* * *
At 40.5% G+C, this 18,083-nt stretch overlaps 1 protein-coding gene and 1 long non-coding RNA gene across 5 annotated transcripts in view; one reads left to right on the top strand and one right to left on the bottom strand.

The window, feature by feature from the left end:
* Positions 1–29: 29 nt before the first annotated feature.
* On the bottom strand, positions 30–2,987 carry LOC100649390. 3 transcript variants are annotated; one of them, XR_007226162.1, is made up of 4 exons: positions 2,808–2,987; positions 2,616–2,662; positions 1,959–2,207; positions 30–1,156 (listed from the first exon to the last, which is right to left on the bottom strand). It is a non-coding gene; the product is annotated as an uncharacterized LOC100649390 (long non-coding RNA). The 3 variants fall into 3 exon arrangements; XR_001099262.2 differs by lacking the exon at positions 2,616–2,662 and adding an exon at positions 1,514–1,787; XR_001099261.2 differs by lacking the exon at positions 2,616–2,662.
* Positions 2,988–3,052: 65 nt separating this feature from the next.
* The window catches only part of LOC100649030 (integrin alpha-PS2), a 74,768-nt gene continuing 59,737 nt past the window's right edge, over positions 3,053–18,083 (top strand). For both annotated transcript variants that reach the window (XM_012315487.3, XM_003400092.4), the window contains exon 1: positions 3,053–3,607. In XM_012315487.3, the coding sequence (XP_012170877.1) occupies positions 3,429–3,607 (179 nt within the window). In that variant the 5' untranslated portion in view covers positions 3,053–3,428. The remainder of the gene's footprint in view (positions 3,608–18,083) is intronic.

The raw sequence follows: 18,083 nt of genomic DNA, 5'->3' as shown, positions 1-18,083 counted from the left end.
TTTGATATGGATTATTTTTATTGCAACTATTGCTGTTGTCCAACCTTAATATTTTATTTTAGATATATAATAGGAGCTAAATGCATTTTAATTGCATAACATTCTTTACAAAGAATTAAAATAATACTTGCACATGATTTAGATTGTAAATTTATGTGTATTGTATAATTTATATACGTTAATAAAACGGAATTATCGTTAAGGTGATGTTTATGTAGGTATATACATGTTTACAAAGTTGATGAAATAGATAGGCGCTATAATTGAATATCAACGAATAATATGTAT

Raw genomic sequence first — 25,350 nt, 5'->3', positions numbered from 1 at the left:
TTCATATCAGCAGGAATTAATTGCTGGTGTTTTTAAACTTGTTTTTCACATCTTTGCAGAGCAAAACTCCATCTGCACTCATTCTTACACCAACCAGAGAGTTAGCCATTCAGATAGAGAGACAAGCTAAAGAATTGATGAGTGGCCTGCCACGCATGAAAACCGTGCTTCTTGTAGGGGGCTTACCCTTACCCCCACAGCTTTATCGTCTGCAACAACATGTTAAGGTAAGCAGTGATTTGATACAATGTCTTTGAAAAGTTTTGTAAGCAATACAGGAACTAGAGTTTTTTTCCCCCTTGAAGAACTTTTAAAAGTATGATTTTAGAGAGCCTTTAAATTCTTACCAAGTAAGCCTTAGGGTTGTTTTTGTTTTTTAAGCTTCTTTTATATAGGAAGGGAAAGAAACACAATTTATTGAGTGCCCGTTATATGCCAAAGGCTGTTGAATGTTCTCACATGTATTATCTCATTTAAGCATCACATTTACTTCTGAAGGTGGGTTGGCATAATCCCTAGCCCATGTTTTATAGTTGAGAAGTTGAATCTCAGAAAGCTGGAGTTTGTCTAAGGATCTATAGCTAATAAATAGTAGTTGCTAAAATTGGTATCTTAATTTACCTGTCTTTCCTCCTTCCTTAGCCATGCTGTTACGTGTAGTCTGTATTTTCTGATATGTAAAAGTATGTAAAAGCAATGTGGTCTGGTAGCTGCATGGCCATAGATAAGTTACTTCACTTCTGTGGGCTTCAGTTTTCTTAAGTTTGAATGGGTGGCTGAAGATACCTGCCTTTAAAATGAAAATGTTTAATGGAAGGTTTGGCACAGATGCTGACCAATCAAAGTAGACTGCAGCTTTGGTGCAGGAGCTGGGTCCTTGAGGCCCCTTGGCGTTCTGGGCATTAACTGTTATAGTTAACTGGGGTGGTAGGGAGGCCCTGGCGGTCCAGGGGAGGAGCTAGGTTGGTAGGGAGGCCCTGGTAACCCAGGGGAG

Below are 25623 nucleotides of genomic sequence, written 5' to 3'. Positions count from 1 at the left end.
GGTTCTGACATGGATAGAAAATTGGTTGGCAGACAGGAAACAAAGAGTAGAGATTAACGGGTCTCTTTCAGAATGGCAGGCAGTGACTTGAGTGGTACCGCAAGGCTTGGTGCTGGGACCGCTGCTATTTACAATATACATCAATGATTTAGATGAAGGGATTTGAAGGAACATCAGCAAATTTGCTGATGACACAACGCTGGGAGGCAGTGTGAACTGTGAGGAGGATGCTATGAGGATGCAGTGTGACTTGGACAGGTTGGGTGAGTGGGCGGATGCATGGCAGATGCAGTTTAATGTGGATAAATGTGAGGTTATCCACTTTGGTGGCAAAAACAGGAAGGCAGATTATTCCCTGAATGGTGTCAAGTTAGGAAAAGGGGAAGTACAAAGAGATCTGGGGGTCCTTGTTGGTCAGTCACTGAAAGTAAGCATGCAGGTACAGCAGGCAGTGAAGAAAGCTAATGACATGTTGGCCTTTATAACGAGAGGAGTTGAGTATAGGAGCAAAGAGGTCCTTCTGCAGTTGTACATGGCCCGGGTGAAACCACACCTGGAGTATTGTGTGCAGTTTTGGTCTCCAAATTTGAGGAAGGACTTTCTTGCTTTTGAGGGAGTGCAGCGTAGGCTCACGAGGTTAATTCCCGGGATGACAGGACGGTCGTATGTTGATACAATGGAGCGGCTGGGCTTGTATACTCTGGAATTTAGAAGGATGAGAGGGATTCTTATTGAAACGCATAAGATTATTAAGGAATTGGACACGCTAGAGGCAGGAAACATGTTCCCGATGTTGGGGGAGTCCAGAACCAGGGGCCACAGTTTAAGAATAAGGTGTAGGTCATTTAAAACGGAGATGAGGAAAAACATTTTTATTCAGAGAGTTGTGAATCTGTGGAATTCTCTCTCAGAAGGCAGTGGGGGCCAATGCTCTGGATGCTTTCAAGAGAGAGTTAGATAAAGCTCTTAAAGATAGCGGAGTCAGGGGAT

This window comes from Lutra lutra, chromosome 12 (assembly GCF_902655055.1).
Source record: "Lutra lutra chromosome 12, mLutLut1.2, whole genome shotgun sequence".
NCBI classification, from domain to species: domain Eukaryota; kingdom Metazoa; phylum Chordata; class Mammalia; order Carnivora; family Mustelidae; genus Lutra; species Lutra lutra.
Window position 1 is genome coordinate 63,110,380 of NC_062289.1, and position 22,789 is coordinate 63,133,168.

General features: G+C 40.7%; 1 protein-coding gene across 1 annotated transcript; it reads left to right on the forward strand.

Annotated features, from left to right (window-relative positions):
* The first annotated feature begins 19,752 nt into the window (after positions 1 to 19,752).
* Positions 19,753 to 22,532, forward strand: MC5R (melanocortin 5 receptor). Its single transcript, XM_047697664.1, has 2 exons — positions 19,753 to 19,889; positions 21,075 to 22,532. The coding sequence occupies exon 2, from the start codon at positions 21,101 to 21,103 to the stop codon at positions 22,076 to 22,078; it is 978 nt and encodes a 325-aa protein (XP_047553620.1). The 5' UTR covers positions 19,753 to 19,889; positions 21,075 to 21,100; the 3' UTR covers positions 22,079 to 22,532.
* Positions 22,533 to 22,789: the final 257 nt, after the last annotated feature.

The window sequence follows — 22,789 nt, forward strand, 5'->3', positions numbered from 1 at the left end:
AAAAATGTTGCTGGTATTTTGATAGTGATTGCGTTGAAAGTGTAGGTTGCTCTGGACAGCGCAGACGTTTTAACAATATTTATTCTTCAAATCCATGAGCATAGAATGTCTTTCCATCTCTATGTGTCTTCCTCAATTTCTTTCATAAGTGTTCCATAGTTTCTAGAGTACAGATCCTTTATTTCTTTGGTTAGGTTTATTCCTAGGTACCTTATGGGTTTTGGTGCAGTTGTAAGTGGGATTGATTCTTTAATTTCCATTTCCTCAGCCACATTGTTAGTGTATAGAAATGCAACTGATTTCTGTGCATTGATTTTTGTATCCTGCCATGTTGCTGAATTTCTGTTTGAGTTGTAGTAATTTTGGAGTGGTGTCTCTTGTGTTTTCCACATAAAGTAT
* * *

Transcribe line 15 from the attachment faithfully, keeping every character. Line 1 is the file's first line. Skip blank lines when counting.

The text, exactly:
NCBI classification, from domain to species: domain Eukaryota; kingdom Metazoa; phylum Chordata; class Mammalia; order Carnivora; family Mustelidae; genus Lutra; species Lutra lutra.